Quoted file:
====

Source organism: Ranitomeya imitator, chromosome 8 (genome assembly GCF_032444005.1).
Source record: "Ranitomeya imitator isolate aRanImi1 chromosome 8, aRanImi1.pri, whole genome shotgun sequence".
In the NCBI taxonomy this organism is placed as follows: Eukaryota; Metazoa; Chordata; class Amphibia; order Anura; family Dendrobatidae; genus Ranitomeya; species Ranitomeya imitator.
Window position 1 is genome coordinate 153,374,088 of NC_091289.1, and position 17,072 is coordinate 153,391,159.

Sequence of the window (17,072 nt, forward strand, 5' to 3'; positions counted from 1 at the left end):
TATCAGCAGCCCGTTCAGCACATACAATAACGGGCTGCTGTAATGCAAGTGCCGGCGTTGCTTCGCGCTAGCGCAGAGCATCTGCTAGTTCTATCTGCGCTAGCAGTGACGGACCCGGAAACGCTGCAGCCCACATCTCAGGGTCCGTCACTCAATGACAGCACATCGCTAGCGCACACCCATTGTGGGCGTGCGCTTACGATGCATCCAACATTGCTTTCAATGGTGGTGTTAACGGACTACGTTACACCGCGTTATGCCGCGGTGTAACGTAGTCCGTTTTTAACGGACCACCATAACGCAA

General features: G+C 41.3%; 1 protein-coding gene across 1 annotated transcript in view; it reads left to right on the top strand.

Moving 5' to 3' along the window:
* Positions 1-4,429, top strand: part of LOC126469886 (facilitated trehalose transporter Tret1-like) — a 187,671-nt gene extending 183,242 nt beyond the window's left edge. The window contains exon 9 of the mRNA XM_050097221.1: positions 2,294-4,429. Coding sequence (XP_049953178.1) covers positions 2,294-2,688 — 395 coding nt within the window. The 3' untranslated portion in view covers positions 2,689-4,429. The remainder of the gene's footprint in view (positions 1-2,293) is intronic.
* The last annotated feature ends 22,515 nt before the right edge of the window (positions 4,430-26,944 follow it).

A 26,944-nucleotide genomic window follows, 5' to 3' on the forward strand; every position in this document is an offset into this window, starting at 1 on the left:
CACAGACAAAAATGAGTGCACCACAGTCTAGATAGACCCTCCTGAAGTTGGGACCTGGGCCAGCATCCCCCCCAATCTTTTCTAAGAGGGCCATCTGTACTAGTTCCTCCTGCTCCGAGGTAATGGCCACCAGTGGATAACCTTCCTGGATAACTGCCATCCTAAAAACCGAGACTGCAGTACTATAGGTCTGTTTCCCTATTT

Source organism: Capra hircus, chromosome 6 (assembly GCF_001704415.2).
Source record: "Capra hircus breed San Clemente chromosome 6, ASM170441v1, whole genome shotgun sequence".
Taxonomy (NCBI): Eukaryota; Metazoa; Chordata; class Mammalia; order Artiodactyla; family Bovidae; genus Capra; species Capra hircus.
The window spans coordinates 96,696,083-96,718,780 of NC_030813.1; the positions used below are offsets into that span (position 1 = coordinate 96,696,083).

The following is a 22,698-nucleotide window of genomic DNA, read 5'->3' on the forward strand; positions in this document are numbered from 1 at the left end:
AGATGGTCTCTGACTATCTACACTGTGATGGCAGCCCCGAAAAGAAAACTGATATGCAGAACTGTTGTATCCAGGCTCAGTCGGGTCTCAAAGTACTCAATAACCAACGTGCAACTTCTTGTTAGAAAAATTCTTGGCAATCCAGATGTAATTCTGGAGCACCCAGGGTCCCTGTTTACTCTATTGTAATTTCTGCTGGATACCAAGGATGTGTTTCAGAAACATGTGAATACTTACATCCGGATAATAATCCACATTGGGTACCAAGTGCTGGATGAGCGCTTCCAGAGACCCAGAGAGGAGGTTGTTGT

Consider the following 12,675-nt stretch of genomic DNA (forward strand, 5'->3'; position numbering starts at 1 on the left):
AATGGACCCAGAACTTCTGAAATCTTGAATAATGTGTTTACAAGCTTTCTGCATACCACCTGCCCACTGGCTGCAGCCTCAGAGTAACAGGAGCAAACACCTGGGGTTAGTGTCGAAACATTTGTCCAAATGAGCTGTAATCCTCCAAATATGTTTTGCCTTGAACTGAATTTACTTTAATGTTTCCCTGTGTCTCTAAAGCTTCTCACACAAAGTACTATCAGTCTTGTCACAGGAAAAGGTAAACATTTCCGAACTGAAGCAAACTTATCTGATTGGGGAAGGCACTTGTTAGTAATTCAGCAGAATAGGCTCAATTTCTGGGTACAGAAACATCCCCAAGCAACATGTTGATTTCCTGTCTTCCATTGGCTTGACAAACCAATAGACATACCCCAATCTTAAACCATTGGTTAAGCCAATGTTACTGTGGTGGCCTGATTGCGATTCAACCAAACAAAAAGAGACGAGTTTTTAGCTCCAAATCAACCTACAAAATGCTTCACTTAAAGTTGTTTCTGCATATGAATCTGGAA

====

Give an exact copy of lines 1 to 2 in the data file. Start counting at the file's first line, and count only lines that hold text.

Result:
Source organism: Ranitomeya imitator, chromosome 8 (genome assembly GCF_032444005.1).
Source record: "Ranitomeya imitator isolate aRanImi1 chromosome 8, aRanImi1.pri, whole genome shotgun sequence".